The Mucho team are scattered all over the world! With offices in Barcelona, San Francisco, New York and Paris they’ve pretty much got it covered. We had a chat with Barcelona based Creative Director, Marc Català, about the importance of visual language today; their public funded research project that’s in the works; plus all the awesome projects Mucho have worked on over the years (including The Wallpaper City Guides!).
Give us the elevator pitch on what you do. We design with meaning. We find meaning and use images and ideas to convey it. Visual language is key, it is essential, it is how we speak today and brands too, through websites, videos, posts on social networks. Visual language is the 21st century language, and it has overcome the written word. And to say things with this language of images –like with any other– you need meaning. If you understand this, you can see how essential it is to design with meaning.
Who are your top five design crushes right now? Marshall McLuhan. A media philosopher who understood media in the digital era better than any designer, and predicted the internet and social networks (including snapchat), 40 years ahead of his time. Elon Musk; to dream it is to design it, design and engineering to save the world. Socratic Design; it’s not a person but a philosophy based design method to design how we could live, and to design moral codes for any project. It is being said that only moral companies will survive (and by extension moral design). That’s why it’s important. And two design pills.
1. Michelberger’s Fountain of Youth Website by Azar Kasimir. A fantastic canvas based website for a wild beverage project. It’s been around for a while, but I found it recently and absolutely love it.
2. And the HBO Vinyl series title sequence by Imaginary Forces is absolutely spot on. Its raw, its cool, its meaningful.
Are you involved in any mentoring/teaching/workshops and if and how it shapes your practice? All the partners at Mucho are involved in teaching. It is a fantastic learning process for ourselves, because it forces you to structure your knowledge so it can be explained. Teaching makes you think of what you think you know, and so it is a great experience which develops your own critical thinking. We also ask some of our designers at the studio to help us with the classes and come and teach, for the same reasons. Finally, we are preparing a big education project due to start next year in which we will concentrate all of our teaching and knowledge. It is an ambitious project of the highest standard, and we are very excited to be doing it.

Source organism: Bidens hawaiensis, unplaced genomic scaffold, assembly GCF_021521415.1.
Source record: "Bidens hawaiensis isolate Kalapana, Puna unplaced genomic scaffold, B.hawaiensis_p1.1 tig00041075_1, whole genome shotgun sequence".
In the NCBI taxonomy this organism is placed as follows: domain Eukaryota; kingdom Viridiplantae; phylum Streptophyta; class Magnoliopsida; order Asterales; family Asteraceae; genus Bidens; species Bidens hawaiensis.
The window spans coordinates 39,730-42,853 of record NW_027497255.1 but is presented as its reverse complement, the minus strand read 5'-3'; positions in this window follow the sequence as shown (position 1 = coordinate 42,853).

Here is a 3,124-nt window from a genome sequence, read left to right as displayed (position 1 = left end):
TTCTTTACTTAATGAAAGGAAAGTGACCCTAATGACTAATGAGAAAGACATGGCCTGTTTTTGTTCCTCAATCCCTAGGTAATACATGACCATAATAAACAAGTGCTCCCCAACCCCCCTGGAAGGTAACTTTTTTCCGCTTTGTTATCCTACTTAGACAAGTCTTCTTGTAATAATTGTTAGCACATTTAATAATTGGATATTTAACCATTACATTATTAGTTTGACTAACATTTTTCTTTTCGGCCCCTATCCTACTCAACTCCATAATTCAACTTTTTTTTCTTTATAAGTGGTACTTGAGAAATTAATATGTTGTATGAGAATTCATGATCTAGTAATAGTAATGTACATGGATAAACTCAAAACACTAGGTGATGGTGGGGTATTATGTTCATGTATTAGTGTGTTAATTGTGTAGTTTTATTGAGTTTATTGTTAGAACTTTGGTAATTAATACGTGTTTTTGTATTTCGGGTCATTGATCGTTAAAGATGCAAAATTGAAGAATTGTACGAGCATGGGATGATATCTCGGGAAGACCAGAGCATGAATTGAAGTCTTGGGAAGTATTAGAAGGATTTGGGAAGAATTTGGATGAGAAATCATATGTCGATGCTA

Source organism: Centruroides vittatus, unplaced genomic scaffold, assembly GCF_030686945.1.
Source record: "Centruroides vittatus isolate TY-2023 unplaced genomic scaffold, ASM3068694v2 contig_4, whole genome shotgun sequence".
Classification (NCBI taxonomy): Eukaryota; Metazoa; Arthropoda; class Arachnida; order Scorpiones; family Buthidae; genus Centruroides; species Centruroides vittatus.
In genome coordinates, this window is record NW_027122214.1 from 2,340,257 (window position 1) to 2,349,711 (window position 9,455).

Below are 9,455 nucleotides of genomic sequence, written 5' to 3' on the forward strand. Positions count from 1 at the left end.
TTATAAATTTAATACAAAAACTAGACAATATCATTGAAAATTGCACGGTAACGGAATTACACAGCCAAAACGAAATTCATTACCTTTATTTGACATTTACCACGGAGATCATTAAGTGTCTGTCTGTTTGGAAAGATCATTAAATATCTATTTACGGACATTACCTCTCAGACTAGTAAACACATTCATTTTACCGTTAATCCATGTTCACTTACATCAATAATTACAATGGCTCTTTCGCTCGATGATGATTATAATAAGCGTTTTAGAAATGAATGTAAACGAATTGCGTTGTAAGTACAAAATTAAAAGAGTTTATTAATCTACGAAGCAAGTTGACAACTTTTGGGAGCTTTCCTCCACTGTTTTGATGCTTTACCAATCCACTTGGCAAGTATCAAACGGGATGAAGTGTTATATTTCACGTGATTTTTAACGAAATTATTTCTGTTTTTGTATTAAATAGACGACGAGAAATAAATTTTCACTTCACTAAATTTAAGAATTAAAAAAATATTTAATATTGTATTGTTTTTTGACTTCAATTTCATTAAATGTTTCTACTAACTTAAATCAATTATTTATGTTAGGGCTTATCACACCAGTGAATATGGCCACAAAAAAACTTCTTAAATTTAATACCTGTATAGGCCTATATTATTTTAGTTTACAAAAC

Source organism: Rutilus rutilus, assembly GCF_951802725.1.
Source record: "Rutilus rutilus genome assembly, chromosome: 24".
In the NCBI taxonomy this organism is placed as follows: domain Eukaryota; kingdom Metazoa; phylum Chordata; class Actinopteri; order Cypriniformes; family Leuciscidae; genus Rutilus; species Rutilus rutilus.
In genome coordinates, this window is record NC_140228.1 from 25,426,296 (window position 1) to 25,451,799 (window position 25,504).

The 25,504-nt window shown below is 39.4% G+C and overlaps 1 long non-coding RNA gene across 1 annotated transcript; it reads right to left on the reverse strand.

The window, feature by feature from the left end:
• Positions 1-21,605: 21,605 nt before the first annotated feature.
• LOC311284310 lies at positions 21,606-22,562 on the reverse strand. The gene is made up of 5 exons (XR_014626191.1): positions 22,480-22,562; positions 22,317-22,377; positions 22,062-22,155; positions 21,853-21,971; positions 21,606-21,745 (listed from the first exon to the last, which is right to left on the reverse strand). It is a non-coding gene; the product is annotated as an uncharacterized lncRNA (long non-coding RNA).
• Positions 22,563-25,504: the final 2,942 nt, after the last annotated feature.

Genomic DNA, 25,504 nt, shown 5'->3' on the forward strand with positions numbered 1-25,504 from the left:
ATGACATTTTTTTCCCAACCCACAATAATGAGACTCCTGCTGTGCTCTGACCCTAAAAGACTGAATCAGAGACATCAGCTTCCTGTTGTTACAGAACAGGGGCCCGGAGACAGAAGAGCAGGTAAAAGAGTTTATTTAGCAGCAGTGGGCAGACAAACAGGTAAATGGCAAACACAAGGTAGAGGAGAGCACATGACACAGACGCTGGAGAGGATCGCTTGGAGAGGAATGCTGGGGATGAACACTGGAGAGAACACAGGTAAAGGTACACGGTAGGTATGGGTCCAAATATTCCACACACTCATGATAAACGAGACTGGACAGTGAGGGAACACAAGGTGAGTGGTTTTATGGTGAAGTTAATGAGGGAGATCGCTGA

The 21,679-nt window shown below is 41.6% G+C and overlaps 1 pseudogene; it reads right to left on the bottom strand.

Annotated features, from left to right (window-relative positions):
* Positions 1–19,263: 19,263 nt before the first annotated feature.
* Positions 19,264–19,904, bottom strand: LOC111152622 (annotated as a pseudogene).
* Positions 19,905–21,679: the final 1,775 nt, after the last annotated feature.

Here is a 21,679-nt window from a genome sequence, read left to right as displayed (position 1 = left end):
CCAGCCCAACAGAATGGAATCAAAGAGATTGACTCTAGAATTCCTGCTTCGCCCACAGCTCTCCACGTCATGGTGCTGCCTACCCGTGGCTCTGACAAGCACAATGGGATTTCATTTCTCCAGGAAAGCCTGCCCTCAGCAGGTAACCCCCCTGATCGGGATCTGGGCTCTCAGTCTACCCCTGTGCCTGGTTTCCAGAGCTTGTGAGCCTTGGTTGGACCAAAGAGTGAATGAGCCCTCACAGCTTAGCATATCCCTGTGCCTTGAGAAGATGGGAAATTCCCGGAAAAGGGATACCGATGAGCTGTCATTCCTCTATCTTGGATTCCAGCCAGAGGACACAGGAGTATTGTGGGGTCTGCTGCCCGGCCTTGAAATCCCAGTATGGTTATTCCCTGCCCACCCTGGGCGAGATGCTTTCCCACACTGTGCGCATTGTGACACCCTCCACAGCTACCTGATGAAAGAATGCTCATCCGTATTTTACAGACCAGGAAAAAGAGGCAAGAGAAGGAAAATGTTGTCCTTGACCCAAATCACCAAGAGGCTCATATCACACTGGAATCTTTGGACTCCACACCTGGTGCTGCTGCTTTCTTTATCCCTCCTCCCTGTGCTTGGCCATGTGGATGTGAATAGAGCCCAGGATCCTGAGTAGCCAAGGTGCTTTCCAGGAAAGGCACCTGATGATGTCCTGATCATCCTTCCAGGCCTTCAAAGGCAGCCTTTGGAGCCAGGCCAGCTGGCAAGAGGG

Any passion projects you would like to share? This education project is definetly one of them. We have a project for a small new social network branding, a russian wine packaging design, and a new transport development branding project. All of them are exciting, although we want to make all projects exciting, no matter of what kind they are or where they come from. We are also developing a public funded research project, which is rare for a design studio to be doing. It is about how the image can generate knowledge through diagrammatic thinking, called Visual Knowledge, and to then translate this to strategic thinking. Also we are very excited about our Why blog, and on that back of that we have developed Why Talks, a conference format where the audience engages in a dialogue with the speaker. We have done a couple and the first big one is at OFFF Barcelona in April.
What has been your highlights since you started out? Starting Mucho with Pablo Juncadella. The creative direction of The Observer being 25 years old. A small chocolate project called Xocoa. Tilman Solé joining Mucho and fundamentally taking us to a next level we only dreamt of. Becoming an international independent studio with Rob Duncan and John Dowling, and then with Loran Stosskopf in Paris. The Wallpaper City Guides, the HP Packaging, or the creative direction of the french Télérama. Rebranding Catalana Occidente, a huge insurance company. Designing Movistar+, the national pay per view TV in Spain, and one of the biggest branding jobs in the country, the branding of UOC, a top online university, the packaging for all of Raimat’s wines, one of the biggest winery in the mediterrenean, the creative direction of the Museum of Modern Art in Barcelona and the rebranding of Cuatrecasas, a big lawyer firm, all of them in the last year. Developing strategic thinking and using it to design with meaning.
What qualities and skills to you look for in a graduate? There are really just three things. They are key and all the rest you can learn or doesn’t matter.
1. The capacity and the will to think.
2. The attitude and the character to want to work.
3. The curiosity to know the world and oneself.
It’s easier said than done, as most people don’t want to think. With those actions all is possible. Without them there isn’t much to be done. I don’t believe in talent as a thing you are born with. I think that keeps people wondering if they have it or not, which is the wrong way to think about it. The thought is preposterous, toxic, and kills creativity.